The Scandinavian island nation of Iceland celebrates its national patron, St. Thorlak Thorhallsson, on Dec. 23.
Although Iceland’s national assembly declared him a saint in 1198, only five years after his death, this “unofficial” canonization did not become an official part of the Church’s liturgical calendar until Pope John Paul II confirmed him as the country’s patron in January 1984.
Thorlak was born in 1133, less than two centuries after German and Norwegian missionaries began the first effective evangelization of Iceland. The pagan nation’s conversion had involved a dramatic national struggle, as many Icelanders clung fiercely to their ancestral religion despite its customs of idol worship and infanticide.
The Catholic Church in Iceland had solidly established its presence by the time of Thorlak’s birth. However, it had fallen into some disarray, particularly due to local clergy disregarding the rule of clerical celibacy, selling Church positions for personal gain, and engaging in other breaches of discipline.
Thorlak’s parents, barely able to earn a living as farmers, took note of their son’s talents and made sure he received extensive religious instruction from a local priest. His gifts must have attracted wider notice, since Thorlak received ordination as a deacon before the age of 15 and became a priest at age 18.
Afterward, he left Iceland for a period of time to study theology in France and possibly England. During this time he committed himself to living by the monastic rule of St. Augustine, an important part of the Western Church’s tradition. This rule committed a priest not only to celibacy, but also to a life in community without personal possessions, after the manner of the apostles in the Church’s earliest days.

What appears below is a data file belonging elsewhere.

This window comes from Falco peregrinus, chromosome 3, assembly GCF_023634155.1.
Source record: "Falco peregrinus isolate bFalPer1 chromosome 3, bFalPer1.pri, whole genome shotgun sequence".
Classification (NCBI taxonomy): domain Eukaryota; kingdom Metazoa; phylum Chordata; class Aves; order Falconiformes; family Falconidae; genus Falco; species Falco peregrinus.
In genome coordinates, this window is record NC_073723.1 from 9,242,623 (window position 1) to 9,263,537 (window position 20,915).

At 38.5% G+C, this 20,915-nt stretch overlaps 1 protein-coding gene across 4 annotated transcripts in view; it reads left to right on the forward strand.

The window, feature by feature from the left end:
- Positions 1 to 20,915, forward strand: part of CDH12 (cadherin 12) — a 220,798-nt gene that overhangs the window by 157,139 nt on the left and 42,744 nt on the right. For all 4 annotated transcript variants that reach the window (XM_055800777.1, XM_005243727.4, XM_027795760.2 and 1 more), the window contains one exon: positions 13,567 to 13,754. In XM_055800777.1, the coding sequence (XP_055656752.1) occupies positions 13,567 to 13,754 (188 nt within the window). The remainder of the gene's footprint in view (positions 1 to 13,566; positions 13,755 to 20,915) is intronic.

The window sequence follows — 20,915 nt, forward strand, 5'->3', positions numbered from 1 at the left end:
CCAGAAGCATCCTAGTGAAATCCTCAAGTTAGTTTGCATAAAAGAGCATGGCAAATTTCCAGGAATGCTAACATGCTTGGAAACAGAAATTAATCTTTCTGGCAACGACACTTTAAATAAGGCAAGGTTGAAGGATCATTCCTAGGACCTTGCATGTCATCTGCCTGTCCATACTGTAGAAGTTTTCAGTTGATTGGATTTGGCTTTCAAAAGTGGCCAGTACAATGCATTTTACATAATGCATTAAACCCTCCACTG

Inspired by this vision of radical discipleship, he held fast to the discipline of clerical celibacy, even after returning to Iceland and being pressured to marry a wealthy widow. Instead, he ended up founding a monastery according to the Augustinian rule, which became renowned as a place of prayer and study.
Ten years after the founding of the monastery, the Norwegian Archbishop Augustine Erlendsson, another follower of the ancient Augustinian rule of life, called on Thorlak to become bishop of the Icelandic diocese of Skalholt. Although he was deeply attached to his monastic way of life, Thorlak recognized the pressing need for reform and guidance among the clergy.
As a bishop, he was deeply dedicated to implementing the reforms of the Western Church that Pope Gregory VII had begun during the past century, which envisioned not only a strict discipline of clerical celibacy, but also the independence of the Church against intrusion by secular authorities.
Thorlak also sought to improve public morality, and dared to confront even the most popular and powerful chieftain in Iceland, who was said to have had an extramarital affair with the bishop’s own sister. Understandably, he often longed to put aside these kinds of burdens and return to the monastic life.
Before he could do so, he died on December 23, 1193.
St. Thorlak was undoubtedly Iceland’s most popular native saint during the country’s Catholic period. More than 50 churches were dedicated to his memory before Iceland became officially Lutheran during the 16th century.
Today, St. Thorlak’s former Diocese of Skalholt is a part of the Diocese of Reykjavik, which was only established in its present form in 1968.
Although the Catholic Church no longer has a large presence in Iceland, celebration of St. Thorlak’s feast has persisted as a widespread national custom. Icelanders celebrate on Dec. 23 as the final day of preparation before Christmas, and have maintained the custom of gathering to eat cured fish.
Catholic News Agency